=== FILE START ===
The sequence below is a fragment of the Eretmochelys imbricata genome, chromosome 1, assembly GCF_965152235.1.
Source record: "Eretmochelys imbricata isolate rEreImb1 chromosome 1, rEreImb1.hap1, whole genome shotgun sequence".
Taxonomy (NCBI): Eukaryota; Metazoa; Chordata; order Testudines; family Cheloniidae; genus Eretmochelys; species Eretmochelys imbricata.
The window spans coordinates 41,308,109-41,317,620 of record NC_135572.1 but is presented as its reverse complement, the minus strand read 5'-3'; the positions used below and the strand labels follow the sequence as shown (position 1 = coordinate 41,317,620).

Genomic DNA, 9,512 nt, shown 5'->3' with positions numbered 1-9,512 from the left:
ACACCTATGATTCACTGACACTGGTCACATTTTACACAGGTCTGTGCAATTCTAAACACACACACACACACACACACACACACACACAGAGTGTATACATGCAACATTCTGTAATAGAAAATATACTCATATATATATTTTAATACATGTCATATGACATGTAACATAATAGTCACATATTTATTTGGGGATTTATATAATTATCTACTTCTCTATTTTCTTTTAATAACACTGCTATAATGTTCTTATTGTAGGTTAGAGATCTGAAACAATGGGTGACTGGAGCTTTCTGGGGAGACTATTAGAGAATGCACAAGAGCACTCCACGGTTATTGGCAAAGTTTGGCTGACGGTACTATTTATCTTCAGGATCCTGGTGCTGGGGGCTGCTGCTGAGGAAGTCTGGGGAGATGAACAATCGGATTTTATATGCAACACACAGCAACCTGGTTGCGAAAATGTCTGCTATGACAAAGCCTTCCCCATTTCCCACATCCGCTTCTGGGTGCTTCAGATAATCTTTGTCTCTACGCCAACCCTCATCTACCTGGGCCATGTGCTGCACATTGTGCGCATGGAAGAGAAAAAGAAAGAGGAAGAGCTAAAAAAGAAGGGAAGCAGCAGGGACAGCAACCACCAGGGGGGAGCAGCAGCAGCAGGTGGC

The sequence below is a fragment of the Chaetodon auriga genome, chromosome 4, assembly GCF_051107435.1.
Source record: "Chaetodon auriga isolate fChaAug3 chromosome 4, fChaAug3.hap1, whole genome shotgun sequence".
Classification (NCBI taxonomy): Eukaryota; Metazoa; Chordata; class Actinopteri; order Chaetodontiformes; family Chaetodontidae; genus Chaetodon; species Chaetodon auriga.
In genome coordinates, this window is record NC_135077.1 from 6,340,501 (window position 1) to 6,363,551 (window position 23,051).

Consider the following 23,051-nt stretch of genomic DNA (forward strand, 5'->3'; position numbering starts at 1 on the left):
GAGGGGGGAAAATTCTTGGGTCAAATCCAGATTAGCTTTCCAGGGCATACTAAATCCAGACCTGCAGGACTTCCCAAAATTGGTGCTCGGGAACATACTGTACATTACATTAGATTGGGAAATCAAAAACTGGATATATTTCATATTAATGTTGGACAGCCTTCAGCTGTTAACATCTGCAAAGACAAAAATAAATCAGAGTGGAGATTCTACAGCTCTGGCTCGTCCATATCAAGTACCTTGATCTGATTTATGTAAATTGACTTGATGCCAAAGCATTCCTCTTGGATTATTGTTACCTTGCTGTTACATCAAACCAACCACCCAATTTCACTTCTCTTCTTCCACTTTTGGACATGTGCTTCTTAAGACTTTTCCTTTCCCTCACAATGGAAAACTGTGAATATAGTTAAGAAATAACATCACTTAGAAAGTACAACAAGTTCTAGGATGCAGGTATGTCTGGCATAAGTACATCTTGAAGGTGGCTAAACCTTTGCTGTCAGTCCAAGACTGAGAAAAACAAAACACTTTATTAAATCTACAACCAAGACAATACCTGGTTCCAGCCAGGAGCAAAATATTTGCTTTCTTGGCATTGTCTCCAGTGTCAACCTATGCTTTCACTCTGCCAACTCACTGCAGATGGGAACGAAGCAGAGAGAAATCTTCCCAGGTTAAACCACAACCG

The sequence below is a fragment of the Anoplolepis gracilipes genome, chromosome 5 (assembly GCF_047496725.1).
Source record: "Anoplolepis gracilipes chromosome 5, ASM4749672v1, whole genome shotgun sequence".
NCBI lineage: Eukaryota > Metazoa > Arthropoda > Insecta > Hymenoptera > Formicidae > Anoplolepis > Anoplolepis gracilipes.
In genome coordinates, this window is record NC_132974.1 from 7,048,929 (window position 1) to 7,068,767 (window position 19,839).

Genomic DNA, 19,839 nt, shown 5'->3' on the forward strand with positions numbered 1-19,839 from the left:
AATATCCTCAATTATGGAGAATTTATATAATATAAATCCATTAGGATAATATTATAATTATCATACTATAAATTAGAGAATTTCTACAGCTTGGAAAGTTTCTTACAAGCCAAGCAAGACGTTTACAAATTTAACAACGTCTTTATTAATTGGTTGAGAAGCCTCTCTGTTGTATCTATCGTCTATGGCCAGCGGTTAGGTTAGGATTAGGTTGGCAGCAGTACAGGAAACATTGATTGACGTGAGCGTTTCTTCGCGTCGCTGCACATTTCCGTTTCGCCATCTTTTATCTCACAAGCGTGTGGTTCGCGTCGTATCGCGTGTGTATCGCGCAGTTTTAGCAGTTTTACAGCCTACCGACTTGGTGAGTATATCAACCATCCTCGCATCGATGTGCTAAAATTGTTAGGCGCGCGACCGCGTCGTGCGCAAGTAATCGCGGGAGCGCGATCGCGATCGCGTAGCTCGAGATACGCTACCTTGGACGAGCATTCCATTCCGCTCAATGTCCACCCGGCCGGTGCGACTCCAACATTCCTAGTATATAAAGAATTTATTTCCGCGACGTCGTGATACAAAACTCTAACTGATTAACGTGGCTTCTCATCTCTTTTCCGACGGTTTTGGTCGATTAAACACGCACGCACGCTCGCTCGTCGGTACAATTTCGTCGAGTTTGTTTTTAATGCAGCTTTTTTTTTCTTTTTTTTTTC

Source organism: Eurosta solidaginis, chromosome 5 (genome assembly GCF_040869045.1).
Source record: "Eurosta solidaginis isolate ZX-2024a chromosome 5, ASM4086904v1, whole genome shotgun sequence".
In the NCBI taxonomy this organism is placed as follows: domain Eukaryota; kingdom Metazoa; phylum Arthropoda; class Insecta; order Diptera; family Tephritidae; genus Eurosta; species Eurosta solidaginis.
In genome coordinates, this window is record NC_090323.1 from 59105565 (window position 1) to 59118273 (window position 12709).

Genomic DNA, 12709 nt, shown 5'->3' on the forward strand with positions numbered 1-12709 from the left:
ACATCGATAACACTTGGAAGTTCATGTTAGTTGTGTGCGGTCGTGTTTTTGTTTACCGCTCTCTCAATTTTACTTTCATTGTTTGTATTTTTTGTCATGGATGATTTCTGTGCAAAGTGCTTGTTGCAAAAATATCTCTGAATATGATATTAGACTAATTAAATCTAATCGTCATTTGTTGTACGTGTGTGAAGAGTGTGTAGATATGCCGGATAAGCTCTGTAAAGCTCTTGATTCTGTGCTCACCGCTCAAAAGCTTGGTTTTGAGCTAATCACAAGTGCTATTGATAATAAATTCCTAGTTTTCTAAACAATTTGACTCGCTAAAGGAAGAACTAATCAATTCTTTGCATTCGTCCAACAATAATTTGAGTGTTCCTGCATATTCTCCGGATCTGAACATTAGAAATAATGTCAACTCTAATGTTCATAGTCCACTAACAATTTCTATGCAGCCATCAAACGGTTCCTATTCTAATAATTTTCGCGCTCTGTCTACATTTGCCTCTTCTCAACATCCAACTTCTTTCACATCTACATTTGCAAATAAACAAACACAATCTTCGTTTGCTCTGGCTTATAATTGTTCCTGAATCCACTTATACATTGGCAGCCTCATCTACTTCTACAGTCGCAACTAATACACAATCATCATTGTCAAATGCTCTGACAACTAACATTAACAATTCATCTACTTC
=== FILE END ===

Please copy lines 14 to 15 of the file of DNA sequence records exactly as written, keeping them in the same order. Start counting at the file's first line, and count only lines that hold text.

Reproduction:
Source record: "Anoplolepis gracilipes chromosome 5, ASM4749672v1, whole genome shotgun sequence".
NCBI lineage: Eukaryota > Metazoa > Arthropoda > Insecta > Hymenoptera > Formicidae > Anoplolepis > Anoplolepis gracilipes.